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Caton’s Austin-Healey 100 Restomod Is One Sweet Roadster

Headquartered in Coventry, which is the home of Jaguar since 1928, when the British automaker was known as the Swallow Sidecar Company, the peeps at Caton have reimagined the first of three Big Healeyes in grand style. Codenamed BN1, the 100 in the photo gallery is rocking a five-speed manual transmission instead of the original three-speed OD box.
Austin-Healey 100 restomod by Caton 20 photos
Healey by CatonHealey by CatonHealey by CatonHealey by CatonHealey by CatonHealey by CatonHealey by CatonHealey by CatonHealey by CatonHealey by CatonHealey by CatonHealey by CatonHealey by CatonHealey by CatonHealey by CatonHealey by CatonHealey by CatonHealey by CatonHealey by Caton
Presented with much pomp and circumstance two months ago, the Healey by Caton mixes traditional craftsmanship techniques with modern-day amenities that include light-emitting diodes for the headlights and DRLs.

The sympathetically redesigned front grille is complemented by an elongated front valance that hides the front chassis legs. Aluminum fenders with a clamshell-inspired construction, air vents and finishers beautifying the flanks, the removal of the rear trunk handle, and the rear trunk’s internal release mechanism bring more substance to Donald Healey’s rarefied sports car. From 1953 through 1955, merely 10,030 units were produced.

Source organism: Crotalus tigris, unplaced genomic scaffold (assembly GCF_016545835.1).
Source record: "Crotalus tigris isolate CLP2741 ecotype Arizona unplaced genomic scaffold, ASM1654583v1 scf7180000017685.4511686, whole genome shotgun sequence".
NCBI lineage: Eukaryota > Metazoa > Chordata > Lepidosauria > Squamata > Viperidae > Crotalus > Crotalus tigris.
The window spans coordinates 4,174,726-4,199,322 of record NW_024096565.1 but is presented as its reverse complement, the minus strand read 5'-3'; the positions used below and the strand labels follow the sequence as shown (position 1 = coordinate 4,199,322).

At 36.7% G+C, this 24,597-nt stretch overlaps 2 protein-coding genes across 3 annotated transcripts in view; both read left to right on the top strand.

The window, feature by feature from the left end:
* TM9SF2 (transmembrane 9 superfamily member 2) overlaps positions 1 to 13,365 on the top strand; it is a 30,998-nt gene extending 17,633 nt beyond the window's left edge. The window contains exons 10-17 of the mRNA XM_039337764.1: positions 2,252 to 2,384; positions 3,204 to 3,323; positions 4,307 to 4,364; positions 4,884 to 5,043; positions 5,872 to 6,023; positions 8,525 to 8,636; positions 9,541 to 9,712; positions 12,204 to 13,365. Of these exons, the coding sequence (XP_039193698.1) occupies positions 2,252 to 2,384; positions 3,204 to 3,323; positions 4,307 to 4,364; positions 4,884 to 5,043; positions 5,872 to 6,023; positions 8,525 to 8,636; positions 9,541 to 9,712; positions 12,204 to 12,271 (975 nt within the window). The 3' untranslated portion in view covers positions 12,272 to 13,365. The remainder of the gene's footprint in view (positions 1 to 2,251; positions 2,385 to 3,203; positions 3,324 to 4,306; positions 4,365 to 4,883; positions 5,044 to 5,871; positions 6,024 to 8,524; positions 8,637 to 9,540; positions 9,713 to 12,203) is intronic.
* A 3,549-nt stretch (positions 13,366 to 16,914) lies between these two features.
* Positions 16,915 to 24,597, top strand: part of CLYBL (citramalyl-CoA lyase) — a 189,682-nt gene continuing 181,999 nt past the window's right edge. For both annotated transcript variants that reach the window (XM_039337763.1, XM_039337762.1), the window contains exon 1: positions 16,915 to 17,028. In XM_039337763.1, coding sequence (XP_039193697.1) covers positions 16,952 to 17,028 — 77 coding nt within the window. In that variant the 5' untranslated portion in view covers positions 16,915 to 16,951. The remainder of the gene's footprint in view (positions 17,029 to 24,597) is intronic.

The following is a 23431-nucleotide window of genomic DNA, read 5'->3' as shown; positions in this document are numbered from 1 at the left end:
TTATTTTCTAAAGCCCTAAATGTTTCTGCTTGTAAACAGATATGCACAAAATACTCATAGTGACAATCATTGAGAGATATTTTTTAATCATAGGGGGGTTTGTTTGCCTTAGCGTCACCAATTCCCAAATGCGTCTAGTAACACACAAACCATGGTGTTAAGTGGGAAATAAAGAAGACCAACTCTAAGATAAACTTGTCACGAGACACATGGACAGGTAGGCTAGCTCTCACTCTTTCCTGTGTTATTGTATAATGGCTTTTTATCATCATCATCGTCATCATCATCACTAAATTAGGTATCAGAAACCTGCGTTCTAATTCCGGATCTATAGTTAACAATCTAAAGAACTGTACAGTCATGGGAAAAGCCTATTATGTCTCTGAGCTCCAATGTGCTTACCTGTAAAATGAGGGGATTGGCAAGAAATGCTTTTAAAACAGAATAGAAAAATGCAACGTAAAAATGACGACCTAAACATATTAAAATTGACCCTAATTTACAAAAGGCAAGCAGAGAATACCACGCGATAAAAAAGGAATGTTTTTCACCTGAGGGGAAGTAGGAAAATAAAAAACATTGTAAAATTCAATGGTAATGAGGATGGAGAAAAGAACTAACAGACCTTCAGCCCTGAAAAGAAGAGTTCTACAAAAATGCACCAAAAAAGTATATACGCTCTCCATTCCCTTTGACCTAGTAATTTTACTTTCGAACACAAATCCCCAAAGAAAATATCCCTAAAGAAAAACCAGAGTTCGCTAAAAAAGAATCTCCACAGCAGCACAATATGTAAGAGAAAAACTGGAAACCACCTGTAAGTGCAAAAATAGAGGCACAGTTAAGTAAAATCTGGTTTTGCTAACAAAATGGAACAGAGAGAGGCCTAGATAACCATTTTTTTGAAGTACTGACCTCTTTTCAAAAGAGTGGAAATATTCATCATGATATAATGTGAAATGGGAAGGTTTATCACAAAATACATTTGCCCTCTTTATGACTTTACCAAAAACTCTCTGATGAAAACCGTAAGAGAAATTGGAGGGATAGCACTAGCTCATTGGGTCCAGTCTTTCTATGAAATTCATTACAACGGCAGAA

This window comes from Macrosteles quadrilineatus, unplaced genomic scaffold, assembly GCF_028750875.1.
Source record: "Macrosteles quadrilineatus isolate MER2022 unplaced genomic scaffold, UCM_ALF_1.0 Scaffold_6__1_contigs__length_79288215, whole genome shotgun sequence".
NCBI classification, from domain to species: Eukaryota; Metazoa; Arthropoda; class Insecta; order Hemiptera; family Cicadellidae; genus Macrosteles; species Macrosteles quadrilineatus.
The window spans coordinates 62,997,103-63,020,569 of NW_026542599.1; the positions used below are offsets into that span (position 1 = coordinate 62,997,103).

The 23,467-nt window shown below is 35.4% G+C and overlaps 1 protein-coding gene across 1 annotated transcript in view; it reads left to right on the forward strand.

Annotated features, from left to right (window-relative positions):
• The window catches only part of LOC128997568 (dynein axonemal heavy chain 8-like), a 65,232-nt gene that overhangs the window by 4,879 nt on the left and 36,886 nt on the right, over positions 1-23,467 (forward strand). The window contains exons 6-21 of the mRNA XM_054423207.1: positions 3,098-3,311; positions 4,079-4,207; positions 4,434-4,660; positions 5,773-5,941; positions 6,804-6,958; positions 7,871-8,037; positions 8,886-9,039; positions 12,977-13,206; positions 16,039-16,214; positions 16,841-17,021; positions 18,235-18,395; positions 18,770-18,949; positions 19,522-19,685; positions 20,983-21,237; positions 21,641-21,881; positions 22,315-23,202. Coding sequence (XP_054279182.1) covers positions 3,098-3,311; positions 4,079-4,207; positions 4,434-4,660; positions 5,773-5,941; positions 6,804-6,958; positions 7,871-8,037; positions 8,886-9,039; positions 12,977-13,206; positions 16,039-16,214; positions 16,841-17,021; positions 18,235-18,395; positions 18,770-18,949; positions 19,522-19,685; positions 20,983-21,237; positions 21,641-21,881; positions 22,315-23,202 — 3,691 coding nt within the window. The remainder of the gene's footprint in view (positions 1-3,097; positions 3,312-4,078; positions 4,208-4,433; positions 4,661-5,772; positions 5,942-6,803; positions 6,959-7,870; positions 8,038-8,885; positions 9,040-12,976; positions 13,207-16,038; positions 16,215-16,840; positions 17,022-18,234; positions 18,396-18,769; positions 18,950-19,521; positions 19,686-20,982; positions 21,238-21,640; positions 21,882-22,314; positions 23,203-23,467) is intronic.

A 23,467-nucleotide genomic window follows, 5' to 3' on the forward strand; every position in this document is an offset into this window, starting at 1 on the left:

Despite retaining its original badges, the car flaunts a subtle addition to the front fenders in the guise of Caton logos. Period-style black aluminum wheels are shod with Michelin rubber shoes, and the original column shifter is out in favor of a centrally-mounted lever for the all-new transmission.

Caton’s pedal box allows taller drivers to fit just nicely, and there’s no infotainment system to detract from the driving experience. Be that as it may, a couple of charging ports are provided. Caton has also modified the door cards and pockets to accept water bottles and various other tidbits.

Under the hood, you’ll find a 2,954-cc engine that cranks out 185 ponies and 195 pound-feet (264 Nm) of torque. Although based on the period-correct block, it’s a very different animal both on paper and from the driver’s perspective. As a brief refresher, the 2,660-cc engine of the BN1 originally produced in the ballpark of 90 horsepower at 4,000 rpm.

Limited to 25 units at £474,000 (make that approximately $585,000) before options, the Caton by Healey can be specified exactly as the customer wants by the Signature Studios. “It will be our privilege to collaborate with Caton’s customers to specify their car to their exact requirements,” declared Tim Strafford, the chief exec of Caton’s vehicle-building partner, Envisage.

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